24:                             <StackPanel Orientation="Vertical">
  25:                                 <Image x:Name="backIcon" Source="/Assets/BackArrow.png" Height="50" Width="50" />
  26:                             </StackPanel>
  27:                         </ControlTemplate>
  28:                     </Button.Template>
  29:                 </Button>
  30:                 <Image x:Name="Logo" Source="/SilverlightShowLogo.png" Width="195" Height="90" Margin="15, 15, -80, 0" VerticalAlignment="Center"/>                
  31:             </StackPanel>
  32:         </Grid>
  33:  
  34:         <!-- App Settings -->
  35:         <Grid x:Name="settingsContent" Grid.Row="1" Margin="50">
  36:             <StackPanel Margin="0, 40, 0, 0" Orientation="Vertical">
  37:                 <TextBlock FontWeight="Bold" Text="Put your App Settings here:" TextWrapping="Wrap" Style="{StaticResource BasicTextStyle}" HorizontalAlignment="Left"/>
  38:                 <ToggleSwitch Margin="0,25, 0, 0" Header = "Download updates automatically" HorizontalAlignment="Left" HorizontalContentAlignment="Left"/>
  39:                 <ToggleSwitch Margin="0, 25, 0, 0" Header = "Push Notifications" HorizontalAlignment="Stretch"/>
  40:             </StackPanel>
  41:         </Grid>
  42:         
  43:     </Grid>
  44:     
  45: </UserControl>

The next trick is to wire it up as the user launches Settings from the Charms. Here’s some code:

   1: using Windows.UI.ApplicationSettings;
   2: using Windows.UI.Popups;
   3: using Windows.UI.Xaml.Media.Animation;
   4:  
   5: region "Members"
   6:  
   7: private Popup settingsPopup;
   8:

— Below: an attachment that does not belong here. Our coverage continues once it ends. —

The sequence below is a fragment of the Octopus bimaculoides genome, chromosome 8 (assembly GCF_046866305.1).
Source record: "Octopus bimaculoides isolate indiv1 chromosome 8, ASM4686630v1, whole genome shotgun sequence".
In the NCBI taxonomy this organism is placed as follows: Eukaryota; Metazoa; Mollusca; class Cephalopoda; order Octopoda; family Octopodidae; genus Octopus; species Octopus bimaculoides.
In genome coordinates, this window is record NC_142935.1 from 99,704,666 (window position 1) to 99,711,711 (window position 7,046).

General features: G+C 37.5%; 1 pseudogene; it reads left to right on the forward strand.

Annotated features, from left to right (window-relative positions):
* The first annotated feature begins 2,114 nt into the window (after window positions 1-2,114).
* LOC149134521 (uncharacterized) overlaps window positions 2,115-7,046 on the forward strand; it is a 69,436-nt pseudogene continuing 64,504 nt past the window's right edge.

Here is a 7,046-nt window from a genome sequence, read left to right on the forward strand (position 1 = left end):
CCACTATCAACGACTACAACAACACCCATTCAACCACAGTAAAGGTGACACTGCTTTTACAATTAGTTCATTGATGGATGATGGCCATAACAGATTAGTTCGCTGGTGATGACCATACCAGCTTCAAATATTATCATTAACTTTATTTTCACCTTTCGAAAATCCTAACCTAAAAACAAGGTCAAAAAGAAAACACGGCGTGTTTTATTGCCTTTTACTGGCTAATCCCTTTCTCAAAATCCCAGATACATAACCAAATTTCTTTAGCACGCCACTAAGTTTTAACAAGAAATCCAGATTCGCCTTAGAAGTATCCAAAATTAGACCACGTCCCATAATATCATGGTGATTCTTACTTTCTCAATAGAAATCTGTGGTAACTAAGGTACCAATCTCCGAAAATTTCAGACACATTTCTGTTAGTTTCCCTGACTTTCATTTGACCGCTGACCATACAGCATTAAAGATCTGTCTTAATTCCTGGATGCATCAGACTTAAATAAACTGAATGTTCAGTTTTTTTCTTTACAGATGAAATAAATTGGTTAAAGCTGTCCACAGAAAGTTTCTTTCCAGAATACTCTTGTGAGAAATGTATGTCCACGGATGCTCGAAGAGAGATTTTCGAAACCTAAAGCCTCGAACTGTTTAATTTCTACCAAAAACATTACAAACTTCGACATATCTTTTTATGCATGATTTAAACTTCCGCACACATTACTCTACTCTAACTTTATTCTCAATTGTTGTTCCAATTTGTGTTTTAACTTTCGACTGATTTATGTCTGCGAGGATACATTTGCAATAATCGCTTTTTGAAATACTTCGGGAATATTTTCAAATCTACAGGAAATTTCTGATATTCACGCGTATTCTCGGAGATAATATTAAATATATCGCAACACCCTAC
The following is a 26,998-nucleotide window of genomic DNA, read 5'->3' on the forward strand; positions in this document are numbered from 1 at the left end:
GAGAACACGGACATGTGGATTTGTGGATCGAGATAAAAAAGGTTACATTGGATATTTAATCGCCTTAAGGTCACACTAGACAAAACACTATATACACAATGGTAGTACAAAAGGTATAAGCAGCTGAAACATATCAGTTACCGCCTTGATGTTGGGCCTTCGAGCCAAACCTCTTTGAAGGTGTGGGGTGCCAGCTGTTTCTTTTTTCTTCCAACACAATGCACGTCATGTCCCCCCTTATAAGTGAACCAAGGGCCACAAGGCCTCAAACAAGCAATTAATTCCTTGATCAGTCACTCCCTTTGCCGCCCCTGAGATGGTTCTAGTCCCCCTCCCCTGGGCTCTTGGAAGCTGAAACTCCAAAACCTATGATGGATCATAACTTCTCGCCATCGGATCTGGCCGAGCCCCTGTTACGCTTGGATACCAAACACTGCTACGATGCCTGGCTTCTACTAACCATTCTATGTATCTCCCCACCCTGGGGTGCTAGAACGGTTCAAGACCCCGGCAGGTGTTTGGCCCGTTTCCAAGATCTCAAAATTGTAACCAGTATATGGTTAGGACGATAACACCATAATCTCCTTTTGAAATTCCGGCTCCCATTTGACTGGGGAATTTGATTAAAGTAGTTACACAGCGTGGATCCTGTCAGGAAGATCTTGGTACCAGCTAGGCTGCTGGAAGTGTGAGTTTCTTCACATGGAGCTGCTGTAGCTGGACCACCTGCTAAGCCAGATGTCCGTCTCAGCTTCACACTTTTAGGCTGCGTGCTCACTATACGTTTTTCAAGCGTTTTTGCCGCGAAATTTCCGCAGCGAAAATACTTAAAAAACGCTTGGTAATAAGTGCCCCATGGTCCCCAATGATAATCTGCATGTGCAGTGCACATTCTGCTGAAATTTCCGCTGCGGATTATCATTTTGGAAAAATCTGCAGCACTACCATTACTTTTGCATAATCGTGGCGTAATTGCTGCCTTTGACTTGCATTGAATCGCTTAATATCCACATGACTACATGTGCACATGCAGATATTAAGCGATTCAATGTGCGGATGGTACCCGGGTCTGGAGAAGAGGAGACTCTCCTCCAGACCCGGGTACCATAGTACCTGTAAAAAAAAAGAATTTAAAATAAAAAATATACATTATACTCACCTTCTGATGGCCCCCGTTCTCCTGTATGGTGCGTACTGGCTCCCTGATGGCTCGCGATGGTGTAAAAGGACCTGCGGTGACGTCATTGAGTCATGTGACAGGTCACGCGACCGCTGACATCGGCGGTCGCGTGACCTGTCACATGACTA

9: // Used to determine the correct height to ensure our custom UI fills the screen.
  10: private Rect windowBounds;
  11:  
  12: // Desired width for the settings UI. UI guidelines specify this should be 346 or 646 depending on your needs.
  13: private double settingsWidth = 346;
  14:  
  15: #endregion
  16:  
  17: protected override void OnNavigatedTo(NavigationEventArgs e)
  18: {
  19:     base.OnNavigatedTo(e);            
  20:  
  21:     // Settings
  22:     SettingsPane.GetForCurrentView().CommandsRequested += Settings_CommandsRequested;
  23: }
  24:  
  25: private void Settings_CommandsRequested(SettingsPane sender, SettingsPaneCommandsRequestedEventArgs args)
  26: {
  27:     UICommandInvokedHandler handler = new UICommandInvokedHandler(onSettingsCommand);
  28:  
  29:     SettingsCommand settingsCommand = new SettingsCommand("SLShowSettings", "SLShow Settings", handler);
  30:     args.Request.ApplicationCommands.Add(settingsCommand);
  31: }
  32:  
  33: void onSettingsCommand(IUICommand command)
  34: {
  35:     // Create a Popup window which will contain our flyout.
  36:     settingsPopup = new Popup();
  37:     settingsPopup.Closed += OnPopupClosed;
  38:     Window.Current.Activated += OnWindowActivated;
  39:     settingsPopup.IsLightDismissEnabled = true;
  40:     settingsPopup.Width = settingsWidth;
  41:     settingsPopup.Height = windowBounds.Height;
  42:  
  43:     // Add the proper animation for the panel.
  44:     settingsPopup.ChildTransitions = new TransitionCollection();